The pitch he threw most often for strikes was his changeup, but he only threw ten of them.  His curveball and slider were kind of decent, but he only threw about twenty of them total.  So those pitches didn’t help him any.  His fastball was only thrown for strikes about half the time; it’s no coincidence that that was the pitch he threw most frequently.  And don’t even get me started on his strike zone.  Basically, he didn’t have one.  He threw a ton of balls outside the upper left and lower right corners.  He threw some balls that were completely off the charts.  Unsurprisingly, he earned himself a wild pitch and a hit-by-pitch; Tek had a passed ball.  And his release point was huge.  It was neat, but it was huge.  What I mean by that is this.  A pitcher wants his release point to be tight; he wants his pitches to be released from the same point.  Dice-K was releasing from the same place, from the same area.  It wasn’t a point.  It was a small circle and he was just letting the ball go somewhere in there.  So it wasn’t like he was releasing from random points in his delivery; it was all from generally the same area, but it wasn’t tight.  Sometimes, he threw too early.  Sometimes, he threw too late.

It’s an extreme form of what we’ve seen from the beginning.  Even amidst the eight walks, there were flashes of brilliance that reminded you of 2007.  He pitched his way out of a significant jam in the fourth – bases loaded with nobody out – without even flinching, breaking out his old Houdini act.  He of course led off the inning with a walk, then gave up a single for Kansas City’s first hit, and then had his HBP.  But then he turned right back around and induced tow lineouts and a flyout.  So he can do that, but he can’t control the ball enough not to walk eight batters?

This is a huge mystery.  It really is.  Tek doesn’t know what’s going on.  John Farrell doesn’t know what’s going on.  Dice-K’s comments never shed much light on what’s going on, either.  Eventually, someone’s going to figure it out.  So I’m not worried about eventually.  I’m worried about the meantime.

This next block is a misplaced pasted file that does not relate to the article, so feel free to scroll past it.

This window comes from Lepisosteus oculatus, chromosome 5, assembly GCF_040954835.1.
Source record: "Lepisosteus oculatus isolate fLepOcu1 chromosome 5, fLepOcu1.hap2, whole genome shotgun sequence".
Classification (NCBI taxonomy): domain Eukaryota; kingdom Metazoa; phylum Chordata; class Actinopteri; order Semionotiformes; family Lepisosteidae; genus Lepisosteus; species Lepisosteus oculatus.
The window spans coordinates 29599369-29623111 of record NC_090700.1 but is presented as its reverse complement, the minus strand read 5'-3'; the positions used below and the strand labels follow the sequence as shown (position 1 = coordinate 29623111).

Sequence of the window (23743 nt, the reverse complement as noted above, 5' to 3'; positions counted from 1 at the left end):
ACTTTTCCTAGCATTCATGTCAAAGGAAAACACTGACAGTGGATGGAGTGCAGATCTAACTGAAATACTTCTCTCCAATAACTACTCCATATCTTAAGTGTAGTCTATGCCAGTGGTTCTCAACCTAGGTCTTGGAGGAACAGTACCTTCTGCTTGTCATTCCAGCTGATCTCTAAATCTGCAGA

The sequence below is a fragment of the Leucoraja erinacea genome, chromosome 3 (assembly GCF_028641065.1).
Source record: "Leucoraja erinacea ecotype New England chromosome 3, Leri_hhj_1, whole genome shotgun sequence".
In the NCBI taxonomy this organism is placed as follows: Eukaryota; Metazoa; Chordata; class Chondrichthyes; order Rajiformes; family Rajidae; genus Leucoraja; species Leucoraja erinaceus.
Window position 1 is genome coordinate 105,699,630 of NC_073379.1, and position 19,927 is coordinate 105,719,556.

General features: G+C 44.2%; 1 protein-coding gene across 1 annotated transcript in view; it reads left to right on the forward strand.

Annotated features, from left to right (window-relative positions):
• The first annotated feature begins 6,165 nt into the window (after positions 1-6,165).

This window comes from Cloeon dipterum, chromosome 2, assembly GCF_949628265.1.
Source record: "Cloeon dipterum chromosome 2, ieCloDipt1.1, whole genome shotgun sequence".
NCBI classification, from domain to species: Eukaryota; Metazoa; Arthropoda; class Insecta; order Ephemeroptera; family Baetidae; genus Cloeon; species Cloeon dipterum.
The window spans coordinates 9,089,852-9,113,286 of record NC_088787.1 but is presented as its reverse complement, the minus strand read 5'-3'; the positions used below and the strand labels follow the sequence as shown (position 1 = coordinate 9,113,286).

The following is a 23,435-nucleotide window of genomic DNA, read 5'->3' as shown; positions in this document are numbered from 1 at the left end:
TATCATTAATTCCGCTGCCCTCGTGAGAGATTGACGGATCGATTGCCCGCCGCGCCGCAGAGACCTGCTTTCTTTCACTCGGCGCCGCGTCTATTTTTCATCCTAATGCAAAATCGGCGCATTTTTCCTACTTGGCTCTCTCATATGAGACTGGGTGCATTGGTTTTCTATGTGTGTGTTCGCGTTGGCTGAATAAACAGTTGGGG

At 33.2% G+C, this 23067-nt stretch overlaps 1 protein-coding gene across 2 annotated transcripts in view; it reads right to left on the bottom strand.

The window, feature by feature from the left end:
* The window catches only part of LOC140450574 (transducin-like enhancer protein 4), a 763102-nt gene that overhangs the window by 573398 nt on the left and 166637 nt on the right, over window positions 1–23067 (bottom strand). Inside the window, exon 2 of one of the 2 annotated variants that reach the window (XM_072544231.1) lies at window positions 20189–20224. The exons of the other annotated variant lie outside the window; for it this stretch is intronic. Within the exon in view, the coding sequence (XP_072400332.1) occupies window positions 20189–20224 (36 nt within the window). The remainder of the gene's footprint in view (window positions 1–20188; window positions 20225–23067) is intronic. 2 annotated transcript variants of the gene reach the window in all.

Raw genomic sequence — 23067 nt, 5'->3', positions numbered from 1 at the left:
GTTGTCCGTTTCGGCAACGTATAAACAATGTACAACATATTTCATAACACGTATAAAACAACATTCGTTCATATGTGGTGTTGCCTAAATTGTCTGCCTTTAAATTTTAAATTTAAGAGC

If you ask me, the bullpen should’ve started the game.  They collectively tossed one out less than Dice-K’s inning total and gave up one run on two hits while striking out two.  No walks.  I repeat: no walks.  Nelson, Delcarmen, and Ramirez.  Dice-K has some serious apologizing to do.

Beltre singled in Youk in the fourth, after Youk and Drew both singled their way on base and Drew neatly avoided a double play when his ball hit the second base umpire, which happens every now and again since the second base umpire moved to the infield.  Hall launched one into the Monster seats in the fifth.  And Tek doubled off the Monster to score Drew in the sixth for our only extra-base hit of the night.  Drew had himself a great game; he went three for four for our only multi-hit game of the night.

To sum up the entire game: we left six on base as compared with the Royals’ nine, but we collected nine hits, three times our run total, as opposed to the Royas’ four.

So Dice-K is still wild no matter who’s behind the plate, and nobody really knows why.  Great.  We can’t afford to lose every fifth game unless we can guarantee a win in the first four, and I don’t think that’s going to happen, although the past week would certainly suggest that.  It’s quite the conundrum.  Everybody has a theory, and in the end none of them prove to be correct.  It might be something obvious that was right under our noses, or it might be something much more complicated and complex that we never would’ve seen coming.  Either way, it’s got to be handled because meanwhile, we slipped a game in the standings.  Wake will start opposite Davies tonight and try to get that game back as well as our first win on this homestand.